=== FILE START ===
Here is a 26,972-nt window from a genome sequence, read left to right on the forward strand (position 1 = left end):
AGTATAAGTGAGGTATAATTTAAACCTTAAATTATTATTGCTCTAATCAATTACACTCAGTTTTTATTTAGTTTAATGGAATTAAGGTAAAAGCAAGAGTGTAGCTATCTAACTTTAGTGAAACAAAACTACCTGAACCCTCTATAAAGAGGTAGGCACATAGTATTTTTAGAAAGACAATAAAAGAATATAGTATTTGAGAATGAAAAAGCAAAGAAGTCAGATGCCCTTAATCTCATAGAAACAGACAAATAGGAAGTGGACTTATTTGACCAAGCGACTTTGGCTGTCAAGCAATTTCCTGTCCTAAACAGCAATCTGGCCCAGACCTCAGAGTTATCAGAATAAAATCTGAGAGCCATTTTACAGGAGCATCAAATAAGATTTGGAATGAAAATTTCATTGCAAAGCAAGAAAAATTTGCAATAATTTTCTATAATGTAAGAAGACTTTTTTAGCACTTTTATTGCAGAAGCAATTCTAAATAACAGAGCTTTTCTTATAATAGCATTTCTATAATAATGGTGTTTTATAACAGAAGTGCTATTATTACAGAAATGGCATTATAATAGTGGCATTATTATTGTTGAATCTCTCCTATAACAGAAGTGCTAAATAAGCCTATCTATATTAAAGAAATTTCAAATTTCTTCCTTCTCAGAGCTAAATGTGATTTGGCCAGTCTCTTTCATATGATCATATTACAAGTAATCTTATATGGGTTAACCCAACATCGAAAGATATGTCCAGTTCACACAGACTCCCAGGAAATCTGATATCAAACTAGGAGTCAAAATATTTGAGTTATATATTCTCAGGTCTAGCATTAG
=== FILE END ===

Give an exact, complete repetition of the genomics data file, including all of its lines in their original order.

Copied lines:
Here is a 26,972-nt window from a genome sequence, read left to right on the forward strand (position 1 = left end):
AGTATAAGTGAGGTATAATTTAAACCTTAAATTATTATTGCTCTAATCAATTACACTCAGTTTTTATTTAGTTTAATGGAATTAAGGTAAAAGCAAGAGTGTAGCTATCTAACTTTAGTGAAACAAAACTACCTGAACCCTCTATAAAGAGGTAGGCACATAGTATTTTTAGAAAGACAATAAAAGAATATAGTATTTGAGAATGAAAAAGCAAAGAAGTCAGATGCCCTTAATCTCATAGAAACAGACAAATAGGAAGTGGACTTATTTGACCAAGCGACTTTGGCTGTCAAGCAATTTCCTGTCCTAAACAGCAATCTGGCCCAGACCTCAGAGTTATCAGAATAAAATCTGAGAGCCATTTTACAGGAGCATCAAATAAGATTTGGAATGAAAATTTCATTGCAAAGCAAGAAAAATTTGCAATAATTTTCTATAATGTAAGAAGACTTTTTTAGCACTTTTATTGCAGAAGCAATTCTAAATAACAGAGCTTTTCTTATAATAGCATTTCTATAATAATGGTGTTTTATAACAGAAGTGCTATTATTACAGAAATGGCATTATAATAGTGGCATTATTATTGTTGAATCTCTCCTATAACAGAAGTGCTAAATAAGCCTATCTATATTAAAGAAATTTCAAATTTCTTCCTTCTCAGAGCTAAATGTGATTTGGCCAGTCTCTTTCATATGATCATATTACAAGTAATCTTATATGGGTTAACCCAACATCGAAAGATATGTCCAGTTCACACAGACTCCCAGGAAATCTGATATCAAACTAGGAGTCAAAATATTTGAGTTATATATTCTCAGGTCTAGCATTAG